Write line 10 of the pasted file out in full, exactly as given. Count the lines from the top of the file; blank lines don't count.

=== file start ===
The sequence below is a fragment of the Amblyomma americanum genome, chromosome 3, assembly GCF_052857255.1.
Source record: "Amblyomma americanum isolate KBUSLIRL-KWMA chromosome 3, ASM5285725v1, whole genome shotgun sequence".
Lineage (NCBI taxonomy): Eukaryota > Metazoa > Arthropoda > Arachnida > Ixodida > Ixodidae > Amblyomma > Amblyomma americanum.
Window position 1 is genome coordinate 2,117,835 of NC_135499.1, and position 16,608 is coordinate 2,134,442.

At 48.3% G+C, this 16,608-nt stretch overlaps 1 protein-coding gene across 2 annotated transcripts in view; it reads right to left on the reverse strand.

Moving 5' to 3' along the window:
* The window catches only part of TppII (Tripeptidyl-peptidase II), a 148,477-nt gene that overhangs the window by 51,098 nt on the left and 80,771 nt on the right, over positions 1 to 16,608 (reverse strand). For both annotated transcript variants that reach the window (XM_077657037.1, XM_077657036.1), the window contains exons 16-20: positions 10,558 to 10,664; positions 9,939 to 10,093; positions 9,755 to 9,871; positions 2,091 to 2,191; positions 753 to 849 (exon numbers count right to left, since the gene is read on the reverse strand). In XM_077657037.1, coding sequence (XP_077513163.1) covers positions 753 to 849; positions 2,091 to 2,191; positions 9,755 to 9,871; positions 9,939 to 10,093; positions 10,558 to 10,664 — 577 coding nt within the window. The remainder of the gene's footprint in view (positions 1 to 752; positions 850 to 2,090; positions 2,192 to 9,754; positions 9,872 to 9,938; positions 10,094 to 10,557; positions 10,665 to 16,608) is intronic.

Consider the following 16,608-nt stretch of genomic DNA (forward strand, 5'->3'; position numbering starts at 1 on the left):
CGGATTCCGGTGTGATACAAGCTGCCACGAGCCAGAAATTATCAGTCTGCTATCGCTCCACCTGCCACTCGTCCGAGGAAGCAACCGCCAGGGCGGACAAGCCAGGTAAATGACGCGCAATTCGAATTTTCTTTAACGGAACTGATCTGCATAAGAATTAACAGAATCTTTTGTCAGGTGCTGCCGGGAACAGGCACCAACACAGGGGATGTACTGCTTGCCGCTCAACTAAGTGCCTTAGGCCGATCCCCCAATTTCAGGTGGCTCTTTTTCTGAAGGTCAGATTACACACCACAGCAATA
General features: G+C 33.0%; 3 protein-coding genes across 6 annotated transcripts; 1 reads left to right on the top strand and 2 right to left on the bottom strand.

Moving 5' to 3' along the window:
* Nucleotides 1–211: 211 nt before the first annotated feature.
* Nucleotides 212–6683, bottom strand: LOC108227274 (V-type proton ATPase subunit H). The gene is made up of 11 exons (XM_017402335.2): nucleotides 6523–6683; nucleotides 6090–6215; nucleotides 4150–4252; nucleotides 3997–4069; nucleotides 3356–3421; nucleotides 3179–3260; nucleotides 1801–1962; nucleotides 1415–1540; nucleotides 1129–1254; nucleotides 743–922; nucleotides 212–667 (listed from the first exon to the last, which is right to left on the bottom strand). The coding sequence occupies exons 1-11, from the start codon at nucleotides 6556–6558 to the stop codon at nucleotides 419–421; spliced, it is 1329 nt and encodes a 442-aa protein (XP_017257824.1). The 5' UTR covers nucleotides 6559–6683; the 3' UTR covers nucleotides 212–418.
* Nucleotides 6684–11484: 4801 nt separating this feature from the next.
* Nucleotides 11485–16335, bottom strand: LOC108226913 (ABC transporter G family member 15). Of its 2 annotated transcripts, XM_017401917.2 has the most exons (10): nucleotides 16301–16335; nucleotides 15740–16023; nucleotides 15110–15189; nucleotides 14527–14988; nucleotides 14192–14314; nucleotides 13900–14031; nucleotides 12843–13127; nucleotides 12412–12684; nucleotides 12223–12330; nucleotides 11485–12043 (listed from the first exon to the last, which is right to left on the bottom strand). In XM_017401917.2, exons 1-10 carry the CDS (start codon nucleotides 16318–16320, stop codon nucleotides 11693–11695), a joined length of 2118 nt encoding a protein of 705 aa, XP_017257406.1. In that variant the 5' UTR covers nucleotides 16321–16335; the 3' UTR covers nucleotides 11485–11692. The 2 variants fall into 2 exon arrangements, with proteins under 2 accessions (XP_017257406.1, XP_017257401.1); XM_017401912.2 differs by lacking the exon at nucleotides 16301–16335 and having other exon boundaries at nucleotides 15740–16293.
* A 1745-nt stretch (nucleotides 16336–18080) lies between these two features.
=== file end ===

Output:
General features: G+C 33.0%; 3 protein-coding genes across 6 annotated transcripts; 1 reads left to right on the top strand and 2 right to left on the bottom strand.